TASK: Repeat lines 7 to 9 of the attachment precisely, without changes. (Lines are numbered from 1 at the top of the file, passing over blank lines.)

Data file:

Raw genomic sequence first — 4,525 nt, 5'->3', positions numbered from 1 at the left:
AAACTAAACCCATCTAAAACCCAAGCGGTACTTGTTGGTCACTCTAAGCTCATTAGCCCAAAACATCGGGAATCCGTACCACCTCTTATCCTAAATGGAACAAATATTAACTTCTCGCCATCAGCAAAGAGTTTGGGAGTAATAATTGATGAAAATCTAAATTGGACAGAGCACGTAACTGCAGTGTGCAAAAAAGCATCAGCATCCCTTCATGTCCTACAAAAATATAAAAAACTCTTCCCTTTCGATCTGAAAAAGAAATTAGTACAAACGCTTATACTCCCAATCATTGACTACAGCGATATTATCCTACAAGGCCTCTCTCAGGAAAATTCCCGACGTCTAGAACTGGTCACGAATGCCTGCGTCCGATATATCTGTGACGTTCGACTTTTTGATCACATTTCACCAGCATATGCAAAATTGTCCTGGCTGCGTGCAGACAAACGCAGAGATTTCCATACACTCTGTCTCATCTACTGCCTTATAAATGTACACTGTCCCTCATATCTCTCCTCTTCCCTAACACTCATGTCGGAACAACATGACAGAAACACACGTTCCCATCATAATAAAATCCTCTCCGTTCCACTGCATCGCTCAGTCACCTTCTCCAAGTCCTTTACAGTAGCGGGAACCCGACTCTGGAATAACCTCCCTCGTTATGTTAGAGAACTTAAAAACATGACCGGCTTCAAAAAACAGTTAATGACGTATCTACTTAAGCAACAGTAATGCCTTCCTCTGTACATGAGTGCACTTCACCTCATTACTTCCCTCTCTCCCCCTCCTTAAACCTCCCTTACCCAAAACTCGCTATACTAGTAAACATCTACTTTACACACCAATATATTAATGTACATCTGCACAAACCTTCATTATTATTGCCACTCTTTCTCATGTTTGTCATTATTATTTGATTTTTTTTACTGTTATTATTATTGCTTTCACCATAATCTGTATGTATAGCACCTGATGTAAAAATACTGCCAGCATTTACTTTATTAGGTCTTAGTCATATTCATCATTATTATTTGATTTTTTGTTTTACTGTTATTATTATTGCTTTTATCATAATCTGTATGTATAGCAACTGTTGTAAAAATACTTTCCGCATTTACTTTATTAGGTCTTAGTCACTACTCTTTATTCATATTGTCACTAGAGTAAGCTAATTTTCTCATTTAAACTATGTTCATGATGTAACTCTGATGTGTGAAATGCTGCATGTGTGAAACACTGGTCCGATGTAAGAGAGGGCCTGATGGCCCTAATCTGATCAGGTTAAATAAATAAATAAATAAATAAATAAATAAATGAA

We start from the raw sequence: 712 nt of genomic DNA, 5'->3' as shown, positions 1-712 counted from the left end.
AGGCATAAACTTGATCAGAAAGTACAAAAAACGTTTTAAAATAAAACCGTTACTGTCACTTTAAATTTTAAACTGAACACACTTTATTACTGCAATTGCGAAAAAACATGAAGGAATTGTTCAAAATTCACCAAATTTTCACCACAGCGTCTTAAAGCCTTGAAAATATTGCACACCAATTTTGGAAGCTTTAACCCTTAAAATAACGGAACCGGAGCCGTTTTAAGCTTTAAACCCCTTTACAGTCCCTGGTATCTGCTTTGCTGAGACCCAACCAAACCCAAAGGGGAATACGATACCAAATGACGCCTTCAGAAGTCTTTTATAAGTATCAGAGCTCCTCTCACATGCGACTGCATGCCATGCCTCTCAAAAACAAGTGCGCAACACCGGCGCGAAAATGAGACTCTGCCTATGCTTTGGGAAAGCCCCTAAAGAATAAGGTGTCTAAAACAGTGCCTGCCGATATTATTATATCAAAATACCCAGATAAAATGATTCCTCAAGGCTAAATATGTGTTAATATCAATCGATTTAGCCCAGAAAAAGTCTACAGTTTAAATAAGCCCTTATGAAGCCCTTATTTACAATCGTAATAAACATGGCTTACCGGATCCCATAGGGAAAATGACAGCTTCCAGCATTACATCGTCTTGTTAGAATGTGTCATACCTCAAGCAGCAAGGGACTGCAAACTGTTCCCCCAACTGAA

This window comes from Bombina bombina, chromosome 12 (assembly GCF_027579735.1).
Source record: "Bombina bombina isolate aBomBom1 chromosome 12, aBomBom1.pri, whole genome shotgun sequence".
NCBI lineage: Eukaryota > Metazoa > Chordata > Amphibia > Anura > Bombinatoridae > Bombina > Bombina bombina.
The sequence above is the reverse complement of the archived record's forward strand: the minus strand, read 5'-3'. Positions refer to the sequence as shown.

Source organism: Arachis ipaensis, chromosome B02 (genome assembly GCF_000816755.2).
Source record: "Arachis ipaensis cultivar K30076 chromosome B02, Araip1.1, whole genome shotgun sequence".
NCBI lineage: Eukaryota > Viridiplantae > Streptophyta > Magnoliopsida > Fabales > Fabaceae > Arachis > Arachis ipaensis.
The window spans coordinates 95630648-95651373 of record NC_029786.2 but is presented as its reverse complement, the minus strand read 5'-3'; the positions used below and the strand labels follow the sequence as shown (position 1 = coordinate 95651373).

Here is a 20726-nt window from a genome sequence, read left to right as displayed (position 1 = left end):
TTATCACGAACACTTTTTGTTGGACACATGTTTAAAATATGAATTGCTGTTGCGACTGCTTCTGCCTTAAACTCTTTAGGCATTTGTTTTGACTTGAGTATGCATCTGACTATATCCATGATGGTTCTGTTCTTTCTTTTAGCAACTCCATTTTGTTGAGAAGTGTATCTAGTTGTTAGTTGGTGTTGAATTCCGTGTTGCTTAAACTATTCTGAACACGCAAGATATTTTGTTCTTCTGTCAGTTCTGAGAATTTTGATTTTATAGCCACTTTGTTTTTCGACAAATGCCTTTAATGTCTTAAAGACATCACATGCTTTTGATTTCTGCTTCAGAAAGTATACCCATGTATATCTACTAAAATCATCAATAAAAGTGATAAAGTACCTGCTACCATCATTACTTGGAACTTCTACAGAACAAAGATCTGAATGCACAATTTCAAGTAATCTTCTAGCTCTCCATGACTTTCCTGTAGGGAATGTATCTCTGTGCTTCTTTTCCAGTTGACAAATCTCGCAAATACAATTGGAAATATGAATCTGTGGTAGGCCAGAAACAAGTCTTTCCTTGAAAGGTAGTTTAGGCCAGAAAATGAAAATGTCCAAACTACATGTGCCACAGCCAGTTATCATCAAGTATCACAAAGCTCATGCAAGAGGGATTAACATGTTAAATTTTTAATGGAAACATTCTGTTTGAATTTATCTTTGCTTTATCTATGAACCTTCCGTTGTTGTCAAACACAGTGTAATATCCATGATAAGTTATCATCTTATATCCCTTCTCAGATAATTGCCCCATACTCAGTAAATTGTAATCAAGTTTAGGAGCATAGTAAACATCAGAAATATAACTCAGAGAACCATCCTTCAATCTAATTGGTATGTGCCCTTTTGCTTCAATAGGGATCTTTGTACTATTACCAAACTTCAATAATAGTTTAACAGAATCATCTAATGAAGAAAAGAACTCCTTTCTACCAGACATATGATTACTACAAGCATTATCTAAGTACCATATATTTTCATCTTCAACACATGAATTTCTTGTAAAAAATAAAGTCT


NCBI lineage: Eukaryota > Metazoa > Chordata > Amphibia > Anura > Bombinatoridae > Bombina > Bombina bombina.
The sequence above is the reverse complement of the archived record's forward strand: the minus strand, read 5'-3'. Positions refer to the sequence as shown.

Source organism: Arachis ipaensis, chromosome B02 (genome assembly GCF_000816755.2).